The members of Lodge of Concord No 343 celebrated 50 years in the Craft of Vincent (Vin) Clarke; a very special occasion for the members and for him. The proceedings were led by Assistant Provincial Grand Master David Winder, accompanied by Deputy Provincial Grand Director of Ceremonies David Thomas and supported by grand officer Ian Greenwood, Preston Group Chairman Steve Bolton and group vice chairman Geoff Saul.
After transacting the initial business of the lodge, WM Ray Thompson welcomed David into the lodge thanking him for his attendance on this special occasion. On accepting the gavel and taking the master’s chair, David began by saying what a delight it was to oversee Vin’s 50th celebration, having been in the same master’s year group and having been pals for over 20 years.
David Winder then invited David Thomas to escort the celebrant to a seat on the floor of the lodge asking Vin to relax and enjoy the evening to the full. The brethren were then treated to a splendid résumé of the happenings in Vin’s life, both in and out of Freemasonry.
David began by going back to Backbarrow in the Lake District, which at that time was part of Lancashire, and the 18 May 1939 in particular when Maurice and Sarah Clarke were blessed with a son and later two daughters, Dorothy and Maureen. Vin’s father was one of eight children born in Backbarrow and was employed as a process supervisor in the now famous ‘Dolly Blue’ factory at Haverthwaite. His mother, originally from Barrow in Furness, assumed the role of a busy housewife.
Turning to Vin’s school days at St Andrews Boys’ School, David mentioned Vin’s interest in football and cricket. Football was played on the local Ashton Park where there were no changing rooms or other facilities and definitely the days of leather studs, ‘casey’ footballs and cold baths. Unfortunately, whilst doing his impression of Tarzan on a rope swing, the rope gave way and Vin sustained a fractured skull resulting in a month’s hospitalisation and convalescence and missing the exams for the grammar school. As a result, Vin continued his education at Fulwood High Secondary Modern School, where he became an active cross country runner. Vin went on to attain the position of librarian and most importantly, the position of School Prefect, a position that warranted a distinctive silver bead to the school uniform cap badge.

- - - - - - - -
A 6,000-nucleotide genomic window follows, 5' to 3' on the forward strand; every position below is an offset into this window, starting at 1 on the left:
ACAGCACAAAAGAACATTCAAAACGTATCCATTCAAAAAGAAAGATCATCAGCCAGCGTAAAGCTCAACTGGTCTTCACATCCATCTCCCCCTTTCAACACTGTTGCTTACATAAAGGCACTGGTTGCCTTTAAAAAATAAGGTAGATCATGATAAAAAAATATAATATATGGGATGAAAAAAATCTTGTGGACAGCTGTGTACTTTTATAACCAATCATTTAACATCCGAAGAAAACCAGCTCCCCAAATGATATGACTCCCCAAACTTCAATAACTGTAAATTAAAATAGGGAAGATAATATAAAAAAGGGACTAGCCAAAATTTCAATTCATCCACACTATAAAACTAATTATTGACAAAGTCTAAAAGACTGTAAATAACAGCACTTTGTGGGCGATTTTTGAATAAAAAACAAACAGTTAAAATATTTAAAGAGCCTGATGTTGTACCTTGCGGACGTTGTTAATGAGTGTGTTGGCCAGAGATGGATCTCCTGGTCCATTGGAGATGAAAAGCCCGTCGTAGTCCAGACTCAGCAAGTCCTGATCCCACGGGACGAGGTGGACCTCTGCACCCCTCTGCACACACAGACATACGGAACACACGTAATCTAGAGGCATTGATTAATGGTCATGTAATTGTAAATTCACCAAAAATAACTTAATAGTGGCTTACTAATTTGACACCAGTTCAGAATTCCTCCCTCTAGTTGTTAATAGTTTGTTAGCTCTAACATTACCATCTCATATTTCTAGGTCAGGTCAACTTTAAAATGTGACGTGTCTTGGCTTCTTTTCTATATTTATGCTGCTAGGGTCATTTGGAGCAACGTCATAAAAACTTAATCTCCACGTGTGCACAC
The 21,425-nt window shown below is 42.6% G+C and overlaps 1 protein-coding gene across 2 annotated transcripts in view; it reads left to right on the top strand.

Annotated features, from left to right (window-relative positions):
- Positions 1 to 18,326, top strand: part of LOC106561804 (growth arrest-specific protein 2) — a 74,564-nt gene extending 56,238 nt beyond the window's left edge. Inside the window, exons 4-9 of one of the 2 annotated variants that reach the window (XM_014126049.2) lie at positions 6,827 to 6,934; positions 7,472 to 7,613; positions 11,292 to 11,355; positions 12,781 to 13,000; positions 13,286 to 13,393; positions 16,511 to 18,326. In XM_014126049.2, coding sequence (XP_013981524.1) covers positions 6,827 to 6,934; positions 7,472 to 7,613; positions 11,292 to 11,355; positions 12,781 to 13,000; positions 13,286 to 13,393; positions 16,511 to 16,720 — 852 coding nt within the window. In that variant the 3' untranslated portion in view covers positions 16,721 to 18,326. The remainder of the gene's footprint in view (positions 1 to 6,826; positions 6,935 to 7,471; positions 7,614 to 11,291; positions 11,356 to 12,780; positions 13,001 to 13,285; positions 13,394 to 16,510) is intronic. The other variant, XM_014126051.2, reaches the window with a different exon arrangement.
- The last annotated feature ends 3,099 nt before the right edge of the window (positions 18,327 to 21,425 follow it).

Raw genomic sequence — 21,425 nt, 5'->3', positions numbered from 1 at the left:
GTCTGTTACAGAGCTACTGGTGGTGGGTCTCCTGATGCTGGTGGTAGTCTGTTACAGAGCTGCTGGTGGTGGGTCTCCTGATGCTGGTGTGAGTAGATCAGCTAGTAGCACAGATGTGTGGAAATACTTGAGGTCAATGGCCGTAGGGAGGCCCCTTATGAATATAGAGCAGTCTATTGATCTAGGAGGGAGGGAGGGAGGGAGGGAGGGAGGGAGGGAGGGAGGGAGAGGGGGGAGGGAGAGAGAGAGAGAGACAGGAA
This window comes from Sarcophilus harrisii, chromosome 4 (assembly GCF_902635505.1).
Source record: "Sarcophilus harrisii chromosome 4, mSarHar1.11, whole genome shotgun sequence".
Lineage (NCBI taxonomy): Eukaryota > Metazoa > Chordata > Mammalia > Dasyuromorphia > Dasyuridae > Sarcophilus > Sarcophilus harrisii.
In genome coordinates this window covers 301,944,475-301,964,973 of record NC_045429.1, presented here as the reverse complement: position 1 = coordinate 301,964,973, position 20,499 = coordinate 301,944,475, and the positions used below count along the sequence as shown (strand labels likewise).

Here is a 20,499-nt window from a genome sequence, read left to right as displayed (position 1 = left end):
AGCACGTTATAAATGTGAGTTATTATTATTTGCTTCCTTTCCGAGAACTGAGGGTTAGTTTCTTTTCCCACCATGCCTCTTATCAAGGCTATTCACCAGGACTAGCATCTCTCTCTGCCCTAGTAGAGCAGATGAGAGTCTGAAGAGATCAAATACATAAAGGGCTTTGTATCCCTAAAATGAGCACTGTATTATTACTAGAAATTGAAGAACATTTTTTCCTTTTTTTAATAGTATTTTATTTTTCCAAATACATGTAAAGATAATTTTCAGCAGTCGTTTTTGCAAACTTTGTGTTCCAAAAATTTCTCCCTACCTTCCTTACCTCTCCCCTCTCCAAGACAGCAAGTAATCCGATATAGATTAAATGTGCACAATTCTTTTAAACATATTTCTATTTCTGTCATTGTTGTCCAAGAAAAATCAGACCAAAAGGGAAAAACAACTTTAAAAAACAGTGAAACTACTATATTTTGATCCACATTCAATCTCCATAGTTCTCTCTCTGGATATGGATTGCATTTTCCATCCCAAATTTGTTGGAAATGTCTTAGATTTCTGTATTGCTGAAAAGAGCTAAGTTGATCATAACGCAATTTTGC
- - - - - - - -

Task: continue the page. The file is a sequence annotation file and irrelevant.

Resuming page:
Moving on to Vin’s working life, David revealed that Vin had followed in his father’s footsteps and secured a five year apprenticeship at Springfields. He duly qualified as an electrical instruments technician dealing with radiation measuring instruments for safety and criticality monitoring systems, eventually moving into the Health and Safety department with generic responsibility for site safety. Vin took full part in playing for the works cricket team for five years as an all-rounder and always seemed to be in demand for the away games. His other sport was golf, having been a member of Ashton and Lea Golf Club for over 30 years with two ‘holes in one’ to his name, these being gained at the short but very difficult 6th hole at Ashton.
In 1964 Vin left the nuclear industry to join Preston District Water Board as a senior draughtsman. Following a year’s specialised training, he assumed the role of assistant distribution engineer that led in 1973 to promotion to distribution engineer with responsibility the Preston catchment area. In 1975 the local water authorities were nationalised and split into regions with Vin’s responsibilities expanding to include the Fylde, Blackburn and Burnley areas. In 1984 Vin was appointed District Manager for Blackburn. This was a period of many challenges and long hours that continued until 1989 when Vin was able to take well-earned redundancy to retire at the age of 52.
Moving on to Vin’s retirement, David mentioned Vin’s wife, Mary, who has a great interest in flower arranging and gardening resulting in them both joining the Preston Gardening Society and Vin acting as a flower delivery van driver for six years. Vin is currently the president of the society, a position he told David is obtained, ‘When you are too old to do anything good!’
Referring to romance, David turned the clock back to 1962 when Vin’s sister Dorothy brought her friend Mary round. She had apparently told Mary that her brother was in need of a good woman! Mary, on her own admission, made most of the running as Vin was so ‘shy and coy.’ But, as they say, the rest is history and four years later, on 20 March 1965, Vin and Mary were married at Emmanuel Church, Preston. The marriage has been blessed with two daughters, Helen, Alison and a son Andrew followed by four grandsons, Daniel, Sam, Josh and Max.